It's been the subject of debate for years between parents, teachers, and the gaming industry at large, but it seems as if the researchers over at Massey University in New Zealand have finally put the argument to rest.
Of course, they haven't really - this is a debate that will probably never end.
Basically, the Massey team amalgamated the data from 28 other studies on the issue that included up to 21,000 young people and gamers to see if playing their shoot-em-ups encouraged more violent behaviour.
Their research led them to the conclusion that there is no link between playing violent games like Call of Duty or Grand Theft Auto and real-world aggression.
The leader of the team, Aaron Drummond, explained: "Overall, longitudinal studies do not appear to support substantive long-term links between aggressive game content and youth aggression.
"Correlations between aggressive game content and youth aggression appear better explained by methodological weaknesses and researcher expectancy effects than true effects in the real world."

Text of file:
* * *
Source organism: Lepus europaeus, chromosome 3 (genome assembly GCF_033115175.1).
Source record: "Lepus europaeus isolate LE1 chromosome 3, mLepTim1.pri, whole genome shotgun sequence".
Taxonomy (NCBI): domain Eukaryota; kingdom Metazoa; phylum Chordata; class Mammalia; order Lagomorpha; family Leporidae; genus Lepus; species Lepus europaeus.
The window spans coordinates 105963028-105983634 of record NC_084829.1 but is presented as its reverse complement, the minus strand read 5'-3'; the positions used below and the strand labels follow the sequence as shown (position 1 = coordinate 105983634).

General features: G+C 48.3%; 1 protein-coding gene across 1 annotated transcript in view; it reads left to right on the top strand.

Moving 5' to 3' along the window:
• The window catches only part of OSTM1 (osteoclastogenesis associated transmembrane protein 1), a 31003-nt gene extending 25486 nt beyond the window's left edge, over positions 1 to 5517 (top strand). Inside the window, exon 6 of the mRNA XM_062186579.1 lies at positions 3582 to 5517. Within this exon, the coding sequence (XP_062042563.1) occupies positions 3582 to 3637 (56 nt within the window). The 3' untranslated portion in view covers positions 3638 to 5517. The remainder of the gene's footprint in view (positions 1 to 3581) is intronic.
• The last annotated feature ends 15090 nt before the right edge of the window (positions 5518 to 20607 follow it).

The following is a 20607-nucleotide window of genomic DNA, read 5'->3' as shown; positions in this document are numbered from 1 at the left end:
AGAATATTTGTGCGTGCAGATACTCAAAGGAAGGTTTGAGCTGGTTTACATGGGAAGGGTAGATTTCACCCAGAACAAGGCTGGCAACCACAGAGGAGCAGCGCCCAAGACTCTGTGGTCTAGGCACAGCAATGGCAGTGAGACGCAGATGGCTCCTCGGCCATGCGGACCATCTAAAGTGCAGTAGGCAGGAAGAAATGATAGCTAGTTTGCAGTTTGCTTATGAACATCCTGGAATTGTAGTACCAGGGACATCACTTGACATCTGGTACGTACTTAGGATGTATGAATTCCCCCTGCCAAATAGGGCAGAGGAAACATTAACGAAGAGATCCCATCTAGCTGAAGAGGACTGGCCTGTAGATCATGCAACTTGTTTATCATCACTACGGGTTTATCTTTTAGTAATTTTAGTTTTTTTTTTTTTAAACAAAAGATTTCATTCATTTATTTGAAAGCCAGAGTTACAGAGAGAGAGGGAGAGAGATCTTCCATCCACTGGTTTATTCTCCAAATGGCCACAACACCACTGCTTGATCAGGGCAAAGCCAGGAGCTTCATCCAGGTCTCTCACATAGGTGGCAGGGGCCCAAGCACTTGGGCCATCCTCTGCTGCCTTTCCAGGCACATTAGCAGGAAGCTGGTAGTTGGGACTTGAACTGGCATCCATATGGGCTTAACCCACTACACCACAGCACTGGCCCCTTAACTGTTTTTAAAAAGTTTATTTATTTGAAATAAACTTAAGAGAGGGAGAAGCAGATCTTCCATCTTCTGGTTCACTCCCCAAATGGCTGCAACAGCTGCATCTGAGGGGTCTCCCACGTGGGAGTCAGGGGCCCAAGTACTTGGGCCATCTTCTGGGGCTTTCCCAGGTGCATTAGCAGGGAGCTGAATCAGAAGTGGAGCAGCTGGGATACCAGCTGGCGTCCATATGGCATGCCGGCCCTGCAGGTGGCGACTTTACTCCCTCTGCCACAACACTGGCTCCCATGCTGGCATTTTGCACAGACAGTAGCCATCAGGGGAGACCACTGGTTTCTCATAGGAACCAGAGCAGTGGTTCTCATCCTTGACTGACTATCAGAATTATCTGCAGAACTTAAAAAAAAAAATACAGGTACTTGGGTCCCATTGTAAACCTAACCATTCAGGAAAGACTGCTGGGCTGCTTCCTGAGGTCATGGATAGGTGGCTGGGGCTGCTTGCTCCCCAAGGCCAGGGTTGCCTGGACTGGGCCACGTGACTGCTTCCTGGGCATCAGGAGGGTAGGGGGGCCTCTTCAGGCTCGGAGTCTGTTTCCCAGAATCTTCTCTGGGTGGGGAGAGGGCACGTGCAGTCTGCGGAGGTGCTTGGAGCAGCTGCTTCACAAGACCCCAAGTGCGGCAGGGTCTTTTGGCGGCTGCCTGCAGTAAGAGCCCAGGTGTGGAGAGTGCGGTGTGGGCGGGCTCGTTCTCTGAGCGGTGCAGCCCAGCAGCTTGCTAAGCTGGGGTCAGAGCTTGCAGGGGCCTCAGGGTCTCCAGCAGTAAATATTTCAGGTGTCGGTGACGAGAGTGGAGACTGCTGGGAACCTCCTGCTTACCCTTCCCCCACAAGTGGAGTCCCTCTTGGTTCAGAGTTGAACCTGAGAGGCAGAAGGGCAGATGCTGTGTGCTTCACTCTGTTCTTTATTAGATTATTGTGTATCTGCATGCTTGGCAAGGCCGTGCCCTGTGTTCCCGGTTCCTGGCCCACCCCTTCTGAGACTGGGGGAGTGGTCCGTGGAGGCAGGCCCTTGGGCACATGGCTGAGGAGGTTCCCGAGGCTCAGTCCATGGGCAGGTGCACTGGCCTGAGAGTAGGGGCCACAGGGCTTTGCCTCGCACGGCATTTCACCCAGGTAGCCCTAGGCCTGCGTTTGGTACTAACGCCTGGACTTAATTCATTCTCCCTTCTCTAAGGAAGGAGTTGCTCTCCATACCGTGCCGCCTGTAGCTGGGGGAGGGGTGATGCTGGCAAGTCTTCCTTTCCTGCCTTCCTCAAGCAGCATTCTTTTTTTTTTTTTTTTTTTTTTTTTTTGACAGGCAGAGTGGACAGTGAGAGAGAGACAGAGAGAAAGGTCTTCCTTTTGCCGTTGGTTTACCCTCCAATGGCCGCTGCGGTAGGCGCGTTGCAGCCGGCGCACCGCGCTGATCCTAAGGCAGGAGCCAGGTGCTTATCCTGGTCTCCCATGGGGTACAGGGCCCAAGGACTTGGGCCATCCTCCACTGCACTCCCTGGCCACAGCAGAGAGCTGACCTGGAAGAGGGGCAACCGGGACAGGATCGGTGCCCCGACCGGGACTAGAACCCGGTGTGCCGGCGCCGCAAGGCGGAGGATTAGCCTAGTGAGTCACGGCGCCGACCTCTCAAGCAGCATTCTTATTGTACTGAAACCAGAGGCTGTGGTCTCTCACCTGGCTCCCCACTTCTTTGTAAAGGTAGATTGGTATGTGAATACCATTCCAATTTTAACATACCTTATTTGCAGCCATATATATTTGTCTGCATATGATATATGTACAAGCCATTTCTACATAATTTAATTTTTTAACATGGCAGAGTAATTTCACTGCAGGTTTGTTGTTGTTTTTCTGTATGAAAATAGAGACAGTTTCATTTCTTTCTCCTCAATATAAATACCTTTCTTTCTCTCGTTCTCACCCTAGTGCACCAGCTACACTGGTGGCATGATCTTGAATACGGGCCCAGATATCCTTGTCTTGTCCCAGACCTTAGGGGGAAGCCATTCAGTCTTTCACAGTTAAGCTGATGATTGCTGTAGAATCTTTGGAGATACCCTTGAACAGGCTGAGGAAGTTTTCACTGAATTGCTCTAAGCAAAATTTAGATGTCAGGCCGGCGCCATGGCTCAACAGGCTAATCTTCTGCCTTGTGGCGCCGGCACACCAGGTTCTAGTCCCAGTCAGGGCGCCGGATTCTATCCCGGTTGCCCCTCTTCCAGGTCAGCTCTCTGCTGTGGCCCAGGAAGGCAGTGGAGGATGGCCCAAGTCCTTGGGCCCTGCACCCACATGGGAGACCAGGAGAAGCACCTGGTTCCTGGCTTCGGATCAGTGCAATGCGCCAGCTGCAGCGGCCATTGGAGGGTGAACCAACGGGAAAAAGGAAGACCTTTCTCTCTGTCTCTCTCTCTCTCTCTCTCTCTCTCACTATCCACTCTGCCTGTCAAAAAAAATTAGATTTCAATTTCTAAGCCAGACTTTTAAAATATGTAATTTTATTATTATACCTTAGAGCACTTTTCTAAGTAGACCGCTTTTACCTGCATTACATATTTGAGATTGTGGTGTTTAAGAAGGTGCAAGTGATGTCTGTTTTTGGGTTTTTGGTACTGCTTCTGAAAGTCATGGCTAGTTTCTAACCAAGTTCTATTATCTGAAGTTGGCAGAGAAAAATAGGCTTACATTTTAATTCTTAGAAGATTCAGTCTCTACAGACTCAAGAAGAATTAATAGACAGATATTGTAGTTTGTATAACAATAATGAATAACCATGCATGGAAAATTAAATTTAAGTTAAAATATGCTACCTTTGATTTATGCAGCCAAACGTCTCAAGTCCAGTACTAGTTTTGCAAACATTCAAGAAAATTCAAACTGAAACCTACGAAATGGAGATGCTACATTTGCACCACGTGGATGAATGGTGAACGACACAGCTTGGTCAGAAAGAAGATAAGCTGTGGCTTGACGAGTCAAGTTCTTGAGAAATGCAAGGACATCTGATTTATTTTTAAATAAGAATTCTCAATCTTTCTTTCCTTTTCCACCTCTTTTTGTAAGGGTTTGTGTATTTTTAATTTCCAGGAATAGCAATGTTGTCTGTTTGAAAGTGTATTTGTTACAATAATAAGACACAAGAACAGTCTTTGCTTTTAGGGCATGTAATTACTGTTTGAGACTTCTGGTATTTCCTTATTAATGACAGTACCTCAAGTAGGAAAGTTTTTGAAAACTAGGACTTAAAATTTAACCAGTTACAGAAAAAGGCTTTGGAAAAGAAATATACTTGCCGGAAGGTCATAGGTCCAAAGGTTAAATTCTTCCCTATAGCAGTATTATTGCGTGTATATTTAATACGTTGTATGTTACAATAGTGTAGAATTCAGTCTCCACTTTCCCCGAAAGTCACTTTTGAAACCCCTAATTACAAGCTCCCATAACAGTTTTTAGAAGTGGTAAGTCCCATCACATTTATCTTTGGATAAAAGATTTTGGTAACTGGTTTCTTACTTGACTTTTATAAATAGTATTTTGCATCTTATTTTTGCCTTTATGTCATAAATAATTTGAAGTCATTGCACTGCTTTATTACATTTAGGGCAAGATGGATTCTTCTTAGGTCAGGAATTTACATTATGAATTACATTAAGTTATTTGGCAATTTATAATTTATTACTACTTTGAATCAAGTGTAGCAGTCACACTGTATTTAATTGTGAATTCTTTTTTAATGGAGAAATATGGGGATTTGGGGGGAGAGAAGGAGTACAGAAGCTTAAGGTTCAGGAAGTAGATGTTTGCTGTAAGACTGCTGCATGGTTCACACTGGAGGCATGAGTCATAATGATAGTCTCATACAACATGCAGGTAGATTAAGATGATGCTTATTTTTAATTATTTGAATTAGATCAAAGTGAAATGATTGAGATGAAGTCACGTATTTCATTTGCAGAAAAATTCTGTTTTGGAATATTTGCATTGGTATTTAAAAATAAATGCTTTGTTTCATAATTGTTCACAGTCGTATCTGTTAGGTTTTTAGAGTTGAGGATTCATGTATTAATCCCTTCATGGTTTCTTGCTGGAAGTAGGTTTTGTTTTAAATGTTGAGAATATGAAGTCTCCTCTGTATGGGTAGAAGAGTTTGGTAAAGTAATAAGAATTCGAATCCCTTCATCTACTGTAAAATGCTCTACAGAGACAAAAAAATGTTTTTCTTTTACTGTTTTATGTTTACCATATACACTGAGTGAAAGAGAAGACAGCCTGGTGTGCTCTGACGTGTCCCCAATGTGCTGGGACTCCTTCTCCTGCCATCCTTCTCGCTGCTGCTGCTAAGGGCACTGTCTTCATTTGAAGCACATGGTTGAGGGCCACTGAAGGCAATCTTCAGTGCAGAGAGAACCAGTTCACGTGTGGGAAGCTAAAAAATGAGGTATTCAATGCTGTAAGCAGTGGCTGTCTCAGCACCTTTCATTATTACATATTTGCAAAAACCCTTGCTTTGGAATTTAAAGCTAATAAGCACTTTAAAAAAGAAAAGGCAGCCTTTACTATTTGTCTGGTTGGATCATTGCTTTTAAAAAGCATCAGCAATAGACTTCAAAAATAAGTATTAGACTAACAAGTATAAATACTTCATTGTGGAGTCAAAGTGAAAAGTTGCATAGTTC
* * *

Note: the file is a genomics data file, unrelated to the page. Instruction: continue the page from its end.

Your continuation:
Obviously, there has been extensive research and effort put into discerning whether or not video games make kids violent in the past.
In one such study, the scientists had three different groups of children play three different versions of the popular Minecraft game.
One required the kids to play in a world with guns and violence, another with swords and violence, and the third with no violence whatsoever.
The children were then placed into a room full of toys, but also with two disabled handguns.
The kids who'd played with the guns and swords on Minecraft were found to be more likely to play with the guns, but the numbers weren't actually that convincing.
62 percent of the kids who played the game with guns touched a gun, as well as 54 percent of those who played in the world with swords and violence.
In contract, just 44 percent of those involved in the non-violent Minecraft world touched the gun.
The researchers the published their findings in the journal JAMA Network Open, with lead researcher Dr Brad J. Bushman writing: "Children exposed to violent versions of the video game were more likely to engage in the dangerous behaviour of pulling the trigger at themselves or their partner than children exposed to the nonviolent version."
However, this new research - with the opposite findings - will keep the debate open for a little while longer still.
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